A change in EU attitudes towards Israel? In a briefing to Israeli reporters Tuesday, European commissioner for Justice Freedom and Security, Frano Frattini, said that the steps leading up to the Gaza blackout
cannot be construed as a war crime and criticized the incessant Qassam rocket fire on Israeli civilian
In a lecture sponsored by the Herzliya Interdisciplinary Center, Frattini also issued a massive mea culpa to the State of Israel on behalf of the European community for its treatment of Israel during the second Intifada.
“There has been a large misunderstanding in recent years between Europe and Israel. And Israel is justified in its concerns. For too long, Europe has put too much blame on Israel for lack of peace with the Palestinians. We, as Europeans, should have understood Israel's concerns sooner,” said Frattini.
The European official also noted that “as friends, it was our duty to criticize when we felt criticism was needed, but we did it too often and unfairly. We asked you to take risks and often we didn’t provide you with assurances that you wouldn't stand alone if things went badly.”
Frattini continued to say that, “Europe's attitude towards Israel is changing, and Europe better Today, Europe better understands the complexities of the Middle East landscape.”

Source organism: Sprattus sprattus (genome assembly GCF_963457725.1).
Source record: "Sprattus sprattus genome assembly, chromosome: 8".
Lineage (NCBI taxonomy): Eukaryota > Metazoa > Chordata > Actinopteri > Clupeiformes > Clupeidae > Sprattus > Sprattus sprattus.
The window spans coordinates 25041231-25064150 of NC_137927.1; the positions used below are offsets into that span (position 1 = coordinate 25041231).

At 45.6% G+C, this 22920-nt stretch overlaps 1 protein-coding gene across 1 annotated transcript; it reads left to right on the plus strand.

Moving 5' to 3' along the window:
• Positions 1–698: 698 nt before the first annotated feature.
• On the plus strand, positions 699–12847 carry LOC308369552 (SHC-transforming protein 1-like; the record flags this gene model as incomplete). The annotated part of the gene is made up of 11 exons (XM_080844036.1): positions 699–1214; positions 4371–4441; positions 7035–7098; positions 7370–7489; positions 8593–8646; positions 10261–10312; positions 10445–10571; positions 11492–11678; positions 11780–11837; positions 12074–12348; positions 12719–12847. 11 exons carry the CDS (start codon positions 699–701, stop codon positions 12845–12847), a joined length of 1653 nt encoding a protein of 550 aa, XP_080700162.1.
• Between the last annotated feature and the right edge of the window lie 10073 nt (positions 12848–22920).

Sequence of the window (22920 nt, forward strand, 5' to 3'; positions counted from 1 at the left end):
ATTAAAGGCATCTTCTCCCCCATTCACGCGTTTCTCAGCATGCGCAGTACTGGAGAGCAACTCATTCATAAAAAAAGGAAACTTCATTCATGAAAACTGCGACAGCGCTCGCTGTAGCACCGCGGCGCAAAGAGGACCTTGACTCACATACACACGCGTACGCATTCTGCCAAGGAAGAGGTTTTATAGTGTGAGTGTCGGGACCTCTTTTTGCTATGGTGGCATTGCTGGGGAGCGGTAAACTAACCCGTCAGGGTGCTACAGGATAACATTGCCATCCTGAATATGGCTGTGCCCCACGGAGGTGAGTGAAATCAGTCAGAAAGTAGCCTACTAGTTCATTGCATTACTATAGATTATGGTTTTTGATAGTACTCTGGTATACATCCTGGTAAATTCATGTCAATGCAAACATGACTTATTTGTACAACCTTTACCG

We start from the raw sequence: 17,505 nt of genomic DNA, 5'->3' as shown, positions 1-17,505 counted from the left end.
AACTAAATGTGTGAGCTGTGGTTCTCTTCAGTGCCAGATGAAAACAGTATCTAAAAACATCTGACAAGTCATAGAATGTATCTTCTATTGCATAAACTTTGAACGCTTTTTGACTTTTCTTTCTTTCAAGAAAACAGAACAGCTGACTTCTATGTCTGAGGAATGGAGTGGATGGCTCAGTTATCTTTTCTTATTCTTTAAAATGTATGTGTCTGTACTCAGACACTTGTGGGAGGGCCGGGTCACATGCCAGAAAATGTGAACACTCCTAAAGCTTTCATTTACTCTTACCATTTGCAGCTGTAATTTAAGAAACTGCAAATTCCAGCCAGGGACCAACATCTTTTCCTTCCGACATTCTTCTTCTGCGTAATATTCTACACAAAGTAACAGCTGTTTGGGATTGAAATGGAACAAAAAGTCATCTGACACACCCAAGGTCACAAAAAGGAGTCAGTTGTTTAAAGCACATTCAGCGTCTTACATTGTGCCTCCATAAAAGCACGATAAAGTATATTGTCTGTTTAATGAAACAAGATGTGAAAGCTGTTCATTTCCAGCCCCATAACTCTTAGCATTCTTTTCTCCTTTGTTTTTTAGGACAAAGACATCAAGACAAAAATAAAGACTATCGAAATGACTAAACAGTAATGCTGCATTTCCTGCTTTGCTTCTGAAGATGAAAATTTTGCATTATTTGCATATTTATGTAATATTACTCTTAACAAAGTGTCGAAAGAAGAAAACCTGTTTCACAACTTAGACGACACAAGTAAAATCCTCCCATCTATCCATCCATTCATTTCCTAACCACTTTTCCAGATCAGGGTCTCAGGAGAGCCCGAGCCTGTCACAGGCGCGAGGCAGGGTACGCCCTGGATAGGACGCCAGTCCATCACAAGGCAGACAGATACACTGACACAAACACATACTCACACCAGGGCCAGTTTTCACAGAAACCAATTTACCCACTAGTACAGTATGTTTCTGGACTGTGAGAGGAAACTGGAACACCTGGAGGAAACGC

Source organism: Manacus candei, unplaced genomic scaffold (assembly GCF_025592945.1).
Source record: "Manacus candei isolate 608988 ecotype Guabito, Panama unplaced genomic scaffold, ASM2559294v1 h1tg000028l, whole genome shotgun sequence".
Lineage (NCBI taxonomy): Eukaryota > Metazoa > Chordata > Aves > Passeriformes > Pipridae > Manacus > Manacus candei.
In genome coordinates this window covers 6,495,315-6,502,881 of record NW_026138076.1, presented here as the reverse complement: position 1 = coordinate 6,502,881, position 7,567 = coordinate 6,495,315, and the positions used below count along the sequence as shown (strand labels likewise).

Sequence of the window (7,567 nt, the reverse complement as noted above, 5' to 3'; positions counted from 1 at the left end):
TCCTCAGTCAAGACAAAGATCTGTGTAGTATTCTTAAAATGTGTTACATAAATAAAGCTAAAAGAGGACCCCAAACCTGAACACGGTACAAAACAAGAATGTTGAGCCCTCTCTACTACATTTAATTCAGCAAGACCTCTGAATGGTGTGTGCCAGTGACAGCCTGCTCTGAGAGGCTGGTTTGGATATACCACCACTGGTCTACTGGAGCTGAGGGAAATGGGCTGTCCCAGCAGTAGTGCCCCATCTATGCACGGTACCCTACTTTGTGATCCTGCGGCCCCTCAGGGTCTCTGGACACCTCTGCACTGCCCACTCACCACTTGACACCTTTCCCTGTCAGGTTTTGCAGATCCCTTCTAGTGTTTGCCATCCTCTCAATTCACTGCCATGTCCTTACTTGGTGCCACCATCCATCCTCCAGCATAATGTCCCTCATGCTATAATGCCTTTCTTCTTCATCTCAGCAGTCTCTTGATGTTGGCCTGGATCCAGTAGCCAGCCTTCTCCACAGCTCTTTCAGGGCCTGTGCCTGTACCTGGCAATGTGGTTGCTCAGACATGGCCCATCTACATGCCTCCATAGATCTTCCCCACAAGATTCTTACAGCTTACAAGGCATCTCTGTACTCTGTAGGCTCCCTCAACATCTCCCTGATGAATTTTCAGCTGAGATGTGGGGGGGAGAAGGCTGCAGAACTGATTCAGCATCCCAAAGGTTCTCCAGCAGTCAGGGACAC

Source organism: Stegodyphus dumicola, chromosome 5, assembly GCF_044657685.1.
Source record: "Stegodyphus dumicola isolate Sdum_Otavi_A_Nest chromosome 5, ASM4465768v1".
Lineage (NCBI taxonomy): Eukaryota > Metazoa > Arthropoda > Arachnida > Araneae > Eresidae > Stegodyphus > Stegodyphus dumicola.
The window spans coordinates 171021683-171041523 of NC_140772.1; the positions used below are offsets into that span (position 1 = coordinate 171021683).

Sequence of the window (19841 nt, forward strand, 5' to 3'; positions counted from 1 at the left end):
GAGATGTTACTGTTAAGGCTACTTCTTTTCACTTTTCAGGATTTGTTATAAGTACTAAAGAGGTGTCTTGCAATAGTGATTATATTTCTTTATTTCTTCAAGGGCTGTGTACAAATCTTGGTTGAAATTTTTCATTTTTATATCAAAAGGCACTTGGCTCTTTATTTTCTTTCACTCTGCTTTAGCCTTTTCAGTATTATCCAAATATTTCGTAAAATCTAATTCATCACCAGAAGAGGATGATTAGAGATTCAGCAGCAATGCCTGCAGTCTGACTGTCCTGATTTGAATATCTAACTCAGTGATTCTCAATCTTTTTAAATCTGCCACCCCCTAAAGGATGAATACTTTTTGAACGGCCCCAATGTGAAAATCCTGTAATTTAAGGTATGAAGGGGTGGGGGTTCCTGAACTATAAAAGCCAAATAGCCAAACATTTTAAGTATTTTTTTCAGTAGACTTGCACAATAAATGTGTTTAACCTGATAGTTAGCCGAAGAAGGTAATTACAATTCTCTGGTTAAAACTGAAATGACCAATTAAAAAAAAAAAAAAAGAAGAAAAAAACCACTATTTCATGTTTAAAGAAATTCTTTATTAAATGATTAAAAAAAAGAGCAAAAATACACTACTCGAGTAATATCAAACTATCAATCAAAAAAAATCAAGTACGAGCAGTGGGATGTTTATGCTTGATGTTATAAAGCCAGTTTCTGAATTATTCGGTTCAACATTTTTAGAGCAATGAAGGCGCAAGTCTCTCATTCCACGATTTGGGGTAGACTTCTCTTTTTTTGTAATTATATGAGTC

Commenting on the rising tide of Anti-Semitism throughout Europe, which has often led to marked tension between Israel and various European nations, Frattini maintained that “We are strongly fighting against Anti-Semitism in Europe. This kind of prejudice has no place in Europe today and never will. We will not tolerate Anti-Semitism and we take it very seriously.”
The European commissioner also congratulated Israel on the Annapolis peace summit,
calling it “a new opportunity in terms of the Israeli-Palestinian conflict which we must not let slip through our fingers. To make 2008 the year of Israeli-Palestinian peace, we must remember the lessons of the past and move forward,” he concluded.
Also speaking at the Interdisciplinary Center Conference Tuesday was former US Ambassador the UN John Bolton.
Bolton harshly criticized US policy towards Iran, and said that there was a "close to zero percent chance that the Bush administration will authorize military action against Iran before leaving office.”
He also noted that the US “used to have a policy on Iran and recently there was a new push to create a new policy but, sadly due to the direction American Policy is going, it seems that for the next few years the United States will be a bystander to the process.”
The former ambassador consequently stated that it is now Israel’s hour to consider military action against Iran, noting that “the question now comes to Israel, whether it will use military force to stop Iran.”
Roni Sofer contributed to this article